Note that it's important that the name of the key, not just the secret that the key points to, matches in rndc.conf and named.conf since rndc uses the name to identify the key that was used to produce the hash value that authenticates the control message.

  6. BIND 9 strictly enforces zone boundaries.

    Older BIND name servers would let you get away with configurations like this:

    subdomain     IN     NS      ns1
    subdomain     IN     TXT     "Delegated subdomain"

    Technically, that TXT record belongs in the zone data file for subdomain, not in the parent zone. Older versions of BIND, however, would allow it. Not BIND 9, though; it ignores the TXT record as "out-of-zone data."

    This rigidity can also cause problems with delegation information in parent zones. Many administrators take advantage of the automatic "promotion" of NS records in a delegated zone into the parent zone within a single name server. For example, if your BIND 8 name server is configured both as the primary master for bar.example and as a slave for foo.bar.example, it will automatically "promote" the NS records in the foo.bar.example zone into the delegation information for foo.bar.example in the bar.example zone, obviating the need for you to maintain the delegation information manually.

    BIND 9, however, won't mix the subzone's information with the parent zone's. So when a bar.example slave requested a transfer of the zone, it wouldn't include the foo.bar.example NS records.

    This also affects stub zones: a BIND 9 name server won't "promote" NS records from a stub zone into its parent zone. You can, however, configure all of the parent zone's name servers with the stub child zone.

  7. BIND 9 is multithreaded.

    Unless you build BIND 9 with

    ./configure --disable-threads

    you'll end up with a multithreaded name server. That's cool (as long as your operating system has a good threads implementation) because it'll let your name server take advantage of any extra CPUs your computer may have stashed away. But you may find the consequent output of ps confusing:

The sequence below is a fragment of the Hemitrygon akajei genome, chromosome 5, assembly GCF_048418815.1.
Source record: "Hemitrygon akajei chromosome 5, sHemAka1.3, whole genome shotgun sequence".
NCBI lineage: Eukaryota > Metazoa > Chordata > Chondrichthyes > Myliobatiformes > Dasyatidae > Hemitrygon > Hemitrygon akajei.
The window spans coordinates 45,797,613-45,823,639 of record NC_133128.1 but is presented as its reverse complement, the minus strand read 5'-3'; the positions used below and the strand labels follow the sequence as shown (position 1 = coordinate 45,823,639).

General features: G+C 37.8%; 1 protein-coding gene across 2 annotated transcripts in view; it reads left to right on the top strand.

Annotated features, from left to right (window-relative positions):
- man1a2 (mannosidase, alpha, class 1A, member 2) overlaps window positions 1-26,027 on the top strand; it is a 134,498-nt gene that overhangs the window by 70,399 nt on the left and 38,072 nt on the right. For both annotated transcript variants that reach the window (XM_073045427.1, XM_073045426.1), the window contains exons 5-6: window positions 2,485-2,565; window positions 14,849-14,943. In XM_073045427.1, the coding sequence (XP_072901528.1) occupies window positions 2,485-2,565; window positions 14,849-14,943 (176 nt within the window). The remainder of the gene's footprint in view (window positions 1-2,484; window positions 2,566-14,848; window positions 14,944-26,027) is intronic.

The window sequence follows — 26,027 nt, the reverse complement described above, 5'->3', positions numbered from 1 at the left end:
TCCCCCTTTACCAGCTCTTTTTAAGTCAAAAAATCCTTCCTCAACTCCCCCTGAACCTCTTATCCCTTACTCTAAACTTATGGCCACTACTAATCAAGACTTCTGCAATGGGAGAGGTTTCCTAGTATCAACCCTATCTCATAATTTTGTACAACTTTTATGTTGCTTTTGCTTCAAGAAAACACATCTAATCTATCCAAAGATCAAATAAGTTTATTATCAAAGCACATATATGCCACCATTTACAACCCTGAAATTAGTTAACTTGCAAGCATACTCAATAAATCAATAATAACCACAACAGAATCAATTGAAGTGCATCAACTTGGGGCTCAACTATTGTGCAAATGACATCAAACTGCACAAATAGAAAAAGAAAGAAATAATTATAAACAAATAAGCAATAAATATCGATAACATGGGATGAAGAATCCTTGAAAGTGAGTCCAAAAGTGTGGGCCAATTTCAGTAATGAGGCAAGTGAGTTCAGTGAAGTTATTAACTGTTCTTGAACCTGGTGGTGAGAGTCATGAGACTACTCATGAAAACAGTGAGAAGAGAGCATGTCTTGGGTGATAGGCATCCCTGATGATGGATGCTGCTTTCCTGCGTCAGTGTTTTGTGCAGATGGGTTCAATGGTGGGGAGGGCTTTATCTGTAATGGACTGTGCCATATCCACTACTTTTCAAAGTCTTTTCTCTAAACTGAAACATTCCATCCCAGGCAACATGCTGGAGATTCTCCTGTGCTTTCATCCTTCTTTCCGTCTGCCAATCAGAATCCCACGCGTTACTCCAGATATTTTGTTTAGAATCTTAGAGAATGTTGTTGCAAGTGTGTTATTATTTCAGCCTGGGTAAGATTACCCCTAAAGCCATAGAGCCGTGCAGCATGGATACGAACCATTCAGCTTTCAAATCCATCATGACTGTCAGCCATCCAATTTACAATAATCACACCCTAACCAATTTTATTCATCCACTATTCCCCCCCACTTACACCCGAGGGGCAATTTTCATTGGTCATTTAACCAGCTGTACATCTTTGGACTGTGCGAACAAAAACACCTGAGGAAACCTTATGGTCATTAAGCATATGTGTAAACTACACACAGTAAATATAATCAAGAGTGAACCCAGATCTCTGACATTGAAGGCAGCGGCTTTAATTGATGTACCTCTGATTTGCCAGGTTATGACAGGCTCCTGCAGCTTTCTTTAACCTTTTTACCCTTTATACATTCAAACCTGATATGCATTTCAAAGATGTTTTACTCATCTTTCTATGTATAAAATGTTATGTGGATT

% ps ax | grep named
    6052 ?        S      0:00 /usr/local/sbin/named
    6053 ?        S      0:00 /usr/local/sbin/named
    6054 ?        S      0:00 /usr/local/sbin/named
    6055 ?        S      0:00 /usr/local/sbin/named
    6056 ?        S      0:00 /usr/local/sbin/named
    6318 pts/0    S      0:00 grep named

    What are all those extra processes? They're a byproduct of using threads: each thread shows up as a separate process in the process list. It's nothing to be afraid of.

    By the way, if you need to stop or reload the name server, remember to use rndc instead of sending signals to named.

  8. BIND 9 doesn't support name checking.

    Some wouldn't view this as a gotcha since it liberalizes the characters that BIND accepts in domain names, but it's worth noting. All versions of BIND from 4.9.4 through BIND 8 implement name checking and forbid illegal characters in domain names that refer to hosts (which, to BIND, means "domain names that own address records"). Legal characters are alphanumerics and dash.

    BIND 9 doesn't implement name checking, though. You can use any characters you want in domain names, including underscores. You should keep in mind, however, that many resolvers now implement name checking, and may not be able to resolve domain names with weird characters.

  9. BIND 9 developers don't hang out in the same old places.

    In the past, you could expect to find BIND developers hanging out in the bind-users mailing list, which was bidirectionally gatewayed to the Usenet newsgroup comp.protocols.dns.bind. Send a message there about your woes getting named.conf's syntax right and you'd often get a response back within minutes.

    The BIND 9 developers, however, hang out in the more exclusive bind9-users mailing list. (There's no equivalent newsgroup yet.) If you have questions about BIND 9 in particular, you should ask them there. Better yet--before you ask, check the mailing list's archive or the searchable archive.

Cricket Liu is coauthor of both of O'Reilly & Associates' handbooks on the Domain Name System, DNS and BIND and DNS on Windows NT, and he is the principal author of Managing Internet Information Services. Recently, Cricket finished the fourth edition of DNS and BIND, to cover BIND versions 8.2.3 and 9.1.0.

Cricket worked for five and a half years at Hewlett-Packard's Corporate Network Services, where he ran hp.com, one of the largest corporate domains in the world, and helped design the HP Internet's security architecture. Cricket left HP in 1997 to start his own company, Acme Byte & Wire, with his friend and coauthor Matt Larson. Network Solutions acquired Acme Byte & Wire in June of 2000, and then subsequently, Network Solutions merged with VeriSign. Cricket became director of DNS Product Management in the merged company, helping to determine which new DNS-related products VeriSign would offer.

O'Reilly & Associates will soon release (April 2001) DNS and BIND, 4th Edition.